6 Tips for Developing Java 785X391

Java is an incredibly popular development language, used by over nine million developers, on more than three billion devices. It’s fast, powerful, and flexible enough to handle a versatile number of tasks; from creating web applications to programming for mobile, network, and consumer electronics. Java is absolutely everywhere, and any programmer worth their salt should know at least a little about how to use it.

In order to help people who are looking to get started with Java, or are just brushing up their skills, this article is a guide to six tips that can help you when developing in Java. Each one is a topic relating to JavaScript that can give a little insight into Java and how it works for both beginners and experienced users of Java all the same.

1. Vertical and horizontal decorating

This might sound like something more suited to an article on home improvement, but it’s actually a Java topic. Decorator patterns, also known as wrappers or adapter patterns, in Java and other object-oriented programming, are design patterns that allow designers to add behavior to an individual object. This can be done statically or dynamically. These can be used for a variety of tasks, but they’re great when you’re trying to modify a particular element without touching the other ones near it. Vertical and horizontal decorating are different methods of this kind of process, and they have to do with how the code is structured in the lines; whether it stretches horizontally or descends vertically. Either way, it’s a tool you can use to save yourself time and space in your lines of code.

2.Stack safe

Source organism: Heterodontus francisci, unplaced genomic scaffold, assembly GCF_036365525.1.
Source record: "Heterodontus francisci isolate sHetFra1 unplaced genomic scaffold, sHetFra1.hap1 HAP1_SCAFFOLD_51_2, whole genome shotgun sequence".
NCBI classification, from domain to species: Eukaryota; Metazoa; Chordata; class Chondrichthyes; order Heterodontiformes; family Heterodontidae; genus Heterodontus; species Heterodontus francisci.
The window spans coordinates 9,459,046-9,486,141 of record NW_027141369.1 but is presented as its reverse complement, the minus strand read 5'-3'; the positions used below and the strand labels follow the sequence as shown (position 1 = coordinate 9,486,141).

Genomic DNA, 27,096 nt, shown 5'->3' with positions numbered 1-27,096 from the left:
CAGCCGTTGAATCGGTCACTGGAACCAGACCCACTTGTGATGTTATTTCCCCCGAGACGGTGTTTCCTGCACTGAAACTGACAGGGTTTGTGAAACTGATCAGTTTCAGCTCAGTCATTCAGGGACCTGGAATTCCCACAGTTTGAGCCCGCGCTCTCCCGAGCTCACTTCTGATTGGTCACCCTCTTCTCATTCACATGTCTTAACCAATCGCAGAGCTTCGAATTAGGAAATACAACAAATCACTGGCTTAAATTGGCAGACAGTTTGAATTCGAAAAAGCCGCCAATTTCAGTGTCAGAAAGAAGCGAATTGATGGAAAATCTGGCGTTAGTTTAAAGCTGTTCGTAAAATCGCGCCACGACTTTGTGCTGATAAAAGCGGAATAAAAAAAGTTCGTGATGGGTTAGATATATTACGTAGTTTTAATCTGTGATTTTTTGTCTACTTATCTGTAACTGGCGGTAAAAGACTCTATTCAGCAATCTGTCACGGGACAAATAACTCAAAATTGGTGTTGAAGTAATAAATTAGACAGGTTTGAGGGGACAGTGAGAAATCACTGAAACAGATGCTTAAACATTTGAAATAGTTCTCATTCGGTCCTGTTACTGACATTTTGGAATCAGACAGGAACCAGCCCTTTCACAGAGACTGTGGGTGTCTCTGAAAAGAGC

Stack overflow is a pretty common error in Java. It’s the result of a new stack trying to take up the place of a stack that’s already occupied. Usually, it’s the result of recursion, which is when a method invokes itself during its execution. Avoiding stack overflow errors is, obviously, a goal when developing with Java, but there are times when you might want to use a recursive process. So, how do you avoid stack overflow errors while still using recursive processes?

The solution has to do with how Java handles method calls. When Java starts doing something with a method, it freezes action on any other methods that it might be currently using. After that, it pushes the method environment onto the stack. Obviously, this is a problem if the new method and the old method are the same thing. The solution has to do with a system called Tail Call Elimination or TCE.

Generally, TCE is an optimization feature that isn’t necessary. However, in situations where recursive actions are being employed, TCE is absolutely necessary. It prevents Java from pushing the environment of the old method onto the stack, which is exactly what we need to keep Java from delivering a stack overflow error. It’s also important to note, however, that even with TCE implemented, the recursive method must be the very last one to be called, otherwise the function still won’t work.

3. Retrying an operation